Beside the national network of state-subsidized electricity supply all over Iraq, residential units and business projects rely on private generators for power supply to fill the gap of national power outage.
According to a source preferred to stay anonymous, Rakan Saeed, at 2 am on Tuesday, May 31, promised the mayor of Altun Kupri to meet with the representatives of the villages on the morning of June 1 and receive their demands, provided they do not demonstrate. However, the meeting was delayed and demonstrations began.
"I think there was no purpose behind the delay, because the same morning there was a demonstration in front of the provincial building by a number of trainees of North Oil Company, they had closed the building," the source said.
Kirkuk has exported 3.2 million barrels of crude oil last May, earning more than $369 million American dollars.
Located 238 kilometers north of Baghdad, Kirkuk is an ethnically mixed province for 1,7 million Kurds, Sunni and Shiite Arabs, and Turkmens. It has long been at the center of disputes between Baghdad and the Erbil.
Though the five oil wells of Kirkuk pump hundred thousand barrels of crude oil a day, the province misses proper utilities of power supply, drinking water, garbage collection, and basic healthcare and education system badly hurt by corruption and long years of war and instability.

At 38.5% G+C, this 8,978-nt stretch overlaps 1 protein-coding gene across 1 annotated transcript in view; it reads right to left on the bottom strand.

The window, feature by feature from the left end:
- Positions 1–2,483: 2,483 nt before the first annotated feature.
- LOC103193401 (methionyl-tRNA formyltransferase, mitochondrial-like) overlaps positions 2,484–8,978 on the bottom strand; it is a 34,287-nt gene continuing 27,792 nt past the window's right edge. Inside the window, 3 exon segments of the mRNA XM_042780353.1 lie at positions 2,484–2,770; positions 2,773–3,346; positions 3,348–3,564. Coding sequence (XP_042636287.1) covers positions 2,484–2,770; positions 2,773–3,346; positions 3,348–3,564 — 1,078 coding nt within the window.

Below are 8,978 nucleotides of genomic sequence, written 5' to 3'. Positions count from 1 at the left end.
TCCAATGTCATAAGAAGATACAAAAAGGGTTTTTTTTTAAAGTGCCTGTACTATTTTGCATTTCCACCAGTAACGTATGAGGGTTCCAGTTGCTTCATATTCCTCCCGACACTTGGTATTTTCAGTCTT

"Our anger is not new. We have been angry for a month because there were days when they gave us only one hour of electricity (in 24 hours)," said Karim Ali, the head of Dubzni village in Shiwan district.
"The security forces pushed me and shot in the air in front of journalists and media," Ali added.
Some of the demonstrators did not even allow vehicles carrying patients. Kirkuk Now's reporter saw several protesters climbing on the roof of a car, causing damage to it because he was asking to be allowed to take a patient into the city.
Abdulmuttalib Najmadin, the mayor of Altun Kupri district, said the governor spoke to the director of electricity distribution on the phone and decided to add 20 megawatts of electricity to these villages.
“Rakan Saeed told them to take their demands to the mayor in order to address it.”
A day after the demonstration, General Ali Al-Fireji, the commander of the joint operations in Kirkuk, visited the villages and met with representatives of the demonstrators.
He apologized to Najmaddin, affirming that the physical abuse is not attitude of the security forces in dealing with the demonstrators.
Iraq's electricity ministry has cited a number of causes for the prolonged and widespread cuts including sabotage attacks, shortages of fuel for power stations, and the suspension of energy supplies from neighboring Iran.
Sabotage acts have lately found power transmission towers a hot target.
The Iraqi ministry of electricity said in a statement last August that 13 towers for transmission of power were damaged by the militants in 48 hours in Ninawa, Kirkuk and Salahaddin, including Kirkuk-Gayarra (in Mosul) by IED, causing damage to five towers.